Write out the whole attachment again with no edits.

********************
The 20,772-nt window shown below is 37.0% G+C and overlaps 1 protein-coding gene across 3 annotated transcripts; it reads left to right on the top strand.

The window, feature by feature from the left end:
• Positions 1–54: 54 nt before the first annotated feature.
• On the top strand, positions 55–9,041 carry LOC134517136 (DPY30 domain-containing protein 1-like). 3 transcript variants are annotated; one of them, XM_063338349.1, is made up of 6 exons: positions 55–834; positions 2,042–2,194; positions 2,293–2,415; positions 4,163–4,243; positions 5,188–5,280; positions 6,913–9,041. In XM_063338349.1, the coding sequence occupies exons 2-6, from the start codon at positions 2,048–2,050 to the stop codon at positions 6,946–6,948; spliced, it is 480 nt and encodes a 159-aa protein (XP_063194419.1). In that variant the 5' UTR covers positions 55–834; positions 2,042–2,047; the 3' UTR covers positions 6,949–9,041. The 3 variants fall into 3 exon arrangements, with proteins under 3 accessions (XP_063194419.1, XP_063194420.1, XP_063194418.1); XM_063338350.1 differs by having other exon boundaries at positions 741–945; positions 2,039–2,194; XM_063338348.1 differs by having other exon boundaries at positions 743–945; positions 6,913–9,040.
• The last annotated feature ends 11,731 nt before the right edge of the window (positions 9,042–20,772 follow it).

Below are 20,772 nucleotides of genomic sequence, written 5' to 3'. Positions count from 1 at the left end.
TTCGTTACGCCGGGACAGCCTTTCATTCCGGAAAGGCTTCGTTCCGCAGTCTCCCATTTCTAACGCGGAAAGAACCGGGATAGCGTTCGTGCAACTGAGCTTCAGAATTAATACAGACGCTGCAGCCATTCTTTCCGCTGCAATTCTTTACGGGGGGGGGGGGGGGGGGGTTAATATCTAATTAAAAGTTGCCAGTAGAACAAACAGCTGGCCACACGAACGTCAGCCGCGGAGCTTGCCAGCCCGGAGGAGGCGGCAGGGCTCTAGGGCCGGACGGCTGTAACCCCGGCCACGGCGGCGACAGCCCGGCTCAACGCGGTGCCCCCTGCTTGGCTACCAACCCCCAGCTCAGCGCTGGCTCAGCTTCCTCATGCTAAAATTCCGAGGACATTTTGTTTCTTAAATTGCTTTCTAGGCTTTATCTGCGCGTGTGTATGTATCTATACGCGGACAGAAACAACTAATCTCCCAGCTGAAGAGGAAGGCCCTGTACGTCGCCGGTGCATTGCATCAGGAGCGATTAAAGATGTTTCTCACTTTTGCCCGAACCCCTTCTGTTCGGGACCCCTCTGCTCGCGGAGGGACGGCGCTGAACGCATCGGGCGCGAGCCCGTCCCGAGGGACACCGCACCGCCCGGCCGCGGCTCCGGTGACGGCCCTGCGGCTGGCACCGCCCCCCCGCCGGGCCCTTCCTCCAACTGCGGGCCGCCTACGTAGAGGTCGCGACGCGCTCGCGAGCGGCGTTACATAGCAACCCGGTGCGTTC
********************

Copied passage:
The 20,772-nt window shown below is 37.0% G+C and overlaps 1 protein-coding gene across 3 annotated transcripts; it reads left to right on the top strand.

The window, feature by feature from the left end:
• Positions 1–54: 54 nt before the first annotated feature.
• On the top strand, positions 55–9,041 carry LOC134517136 (DPY30 domain-containing protein 1-like). 3 transcript variants are annotated; one of them, XM_063338349.1, is made up of 6 exons: positions 55–834; positions 2,042–2,194; positions 2,293–2,415; positions 4,163–4,243; positions 5,188–5,280; positions 6,913–9,041. In XM_063338349.1, the coding sequence occupies exons 2-6, from the start codon at positions 2,048–2,050 to the stop codon at positions 6,946–6,948; spliced, it is 480 nt and encodes a 159-aa protein (XP_063194419.1). In that variant the 5' UTR covers positions 55–834; positions 2,042–2,047; the 3' UTR covers positions 6,949–9,041. The 3 variants fall into 3 exon arrangements, with proteins under 3 accessions (XP_063194419.1, XP_063194420.1, XP_063194418.1); XM_063338350.1 differs by having other exon boundaries at positions 741–945; positions 2,039–2,194; XM_063338348.1 differs by having other exon boundaries at positions 743–945; positions 6,913–9,040.
• The last annotated feature ends 11,731 nt before the right edge of the window (positions 9,042–20,772 follow it).

Below are 20,772 nucleotides of genomic sequence, written 5' to 3'. Positions count from 1 at the left end.
TTCGTTACGCCGGGACAGCCTTTCATTCCGGAAAGGCTTCGTTCCGCAGTCTCCCATTTCTAACGCGGAAAGAACCGGGATAGCGTTCGTGCAACTGAGCTTCAGAATTAATACAGACGCTGCAGCCATTCTTTCCGCTGCAATTCTTTACGGGGGGGGGGGGGGGGGGGTTAATATCTAATTAAAAGTTGCCAGTAGAACAAACAGCTGGCCACACGAACGTCAGCCGCGGAGCTTGCCAGCCCGGAGGAGGCGGCAGGGCTCTAGGGCCGGACGGCTGTAACCCCGGCCACGGCGGCGACAGCCCGGCTCAACGCGGTGCCCCCTGCTTGGCTACCAACCCCCAGCTCAGCGCTGGCTCAGCTTCCTCATGCTAAAATTCCGAGGACATTTTGTTTCTTAAATTGCTTTCTAGGCTTTATCTGCGCGTGTGTATGTATCTATACGCGGACAGAAACAACTAATCTCCCAGCTGAAGAGGAAGGCCCTGTACGTCGCCGGTGCATTGCATCAGGAGCGATTAAAGATGTTTCTCACTTTTGCCCGAACCCCTTCTGTTCGGGACCCCTCTGCTCGCGGAGGGACGGCGCTGAACGCATCGGGCGCGAGCCCGTCCCGAGGGACACCGCACCGCCCGGCCGCGGCTCCGGTGACGGCCCTGCGGCTGGCACCGCCCCCCCGCCGGGCCCTTCCTCCAACTGCGGGCCGCCTACGTAGAGGTCGCGACGCGCTCGCGAGCGGCGTTACATAGCAACCCGGTGCGTTC